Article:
For DVELP as a remote-first business, effective communication is important to function like a well-oiled machine! This blog post explores the dos & don'ts of communication with some helpful nuggets of information along the way.
It’s all too easy to either under-communicating or over-communicating. Find the time to reach out to your colleagues regularly, making sure that it doesn’t go longer than two days without communication. Equally, keep in mind that they may busy so be careful not to overload them with too much information! If you are new to the company reach out and get to know your colleagues. However this works both ways, so existing employees must also take the time to get to know who they are working with.
Top tip: If you are working alone you won’t have a “lunch buddy” or regular tea/coffee/water cooler chats, so use this time to reach out to colleagues and strike up a short conversation. Building a good rapport with your colleagues will encourage better working relationships!
Watch your tone and always reread your messages before hitting send. What may not have sounded blunt the first time may the second time round reading it. Also remember that working remotely means no visual or audible social cues are present. Many remote workers find using emojis can sometimes help humanise the conversation.
If you are busy, always notify people that you are and that you will get back to them in due course. If possible, please do not ignore people altogether, as this saves times for us all.
When you are using Slack, get into the habit of setting your status so that your colleagues are aware of whether it is a good time to get in touch.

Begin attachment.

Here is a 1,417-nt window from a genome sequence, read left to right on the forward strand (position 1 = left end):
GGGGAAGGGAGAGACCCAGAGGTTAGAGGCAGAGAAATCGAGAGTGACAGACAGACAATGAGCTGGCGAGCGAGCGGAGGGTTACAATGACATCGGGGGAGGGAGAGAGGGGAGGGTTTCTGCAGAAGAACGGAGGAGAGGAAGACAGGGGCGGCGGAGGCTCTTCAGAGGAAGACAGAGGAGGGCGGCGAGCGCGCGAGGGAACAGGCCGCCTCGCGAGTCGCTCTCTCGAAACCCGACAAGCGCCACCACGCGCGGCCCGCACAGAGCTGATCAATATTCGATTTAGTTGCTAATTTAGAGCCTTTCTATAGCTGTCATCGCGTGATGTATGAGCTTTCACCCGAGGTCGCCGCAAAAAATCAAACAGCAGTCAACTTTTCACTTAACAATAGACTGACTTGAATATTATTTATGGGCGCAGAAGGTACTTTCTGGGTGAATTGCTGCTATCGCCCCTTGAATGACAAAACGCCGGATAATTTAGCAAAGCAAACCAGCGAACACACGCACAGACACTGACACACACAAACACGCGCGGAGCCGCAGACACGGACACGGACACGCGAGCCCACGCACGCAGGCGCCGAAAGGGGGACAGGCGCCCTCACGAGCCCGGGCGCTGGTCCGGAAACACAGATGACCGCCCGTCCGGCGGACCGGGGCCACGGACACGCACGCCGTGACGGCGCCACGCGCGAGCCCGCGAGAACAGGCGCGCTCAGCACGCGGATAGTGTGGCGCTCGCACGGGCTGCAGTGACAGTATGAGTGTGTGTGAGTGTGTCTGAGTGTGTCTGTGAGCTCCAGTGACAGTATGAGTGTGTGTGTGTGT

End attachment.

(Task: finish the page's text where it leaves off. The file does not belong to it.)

It’s always useful to send any important information in an email too, ensuring vital information is not lost!
Finally, without stating the OBVIOUS, please do not use ALL CAPS! We don’t want appear shouty or angry.
The old fashioned saying “it takes two to tango” is very relevant in regards to communication! A person cannot expect excellent communication by relying on one person to be really good at it. It has to be reciprocated by the other person too. Both parties need to present and give undivided attention.
“The single biggest problem in communication is the illusion it has taken place” - George Bernard Shaw
Sometimes we think have sent the message or made that phone call and we haven’t, or in some cases we forget important details. Make sure you are clear with all you need to say. In some cases it can be difficult to understand what is being communicated to us. Don’t get frustrated or upset. Instead change the communication method, pick up the phone or have a video chat.
The four things you must remember when communicating are:
Use the Replay & Confirm Method, e.g. my understanding of what you just told me is X, so I’m going to do Y. Is this correct?
Here’s an example of the Replay & Confirm Method between Tom (our CEO) and me (Executive Assistant):
(As you can see this encourages forgotten details to be added as well as confirming understanding. Both parties understand what has been communicated and what has been asked.)
Hopefully after reading this and putting some of this into practice, you are left with stronger working relationships, fewer mistakes made, less time correcting errors, higher productivity and greater job satisfaction!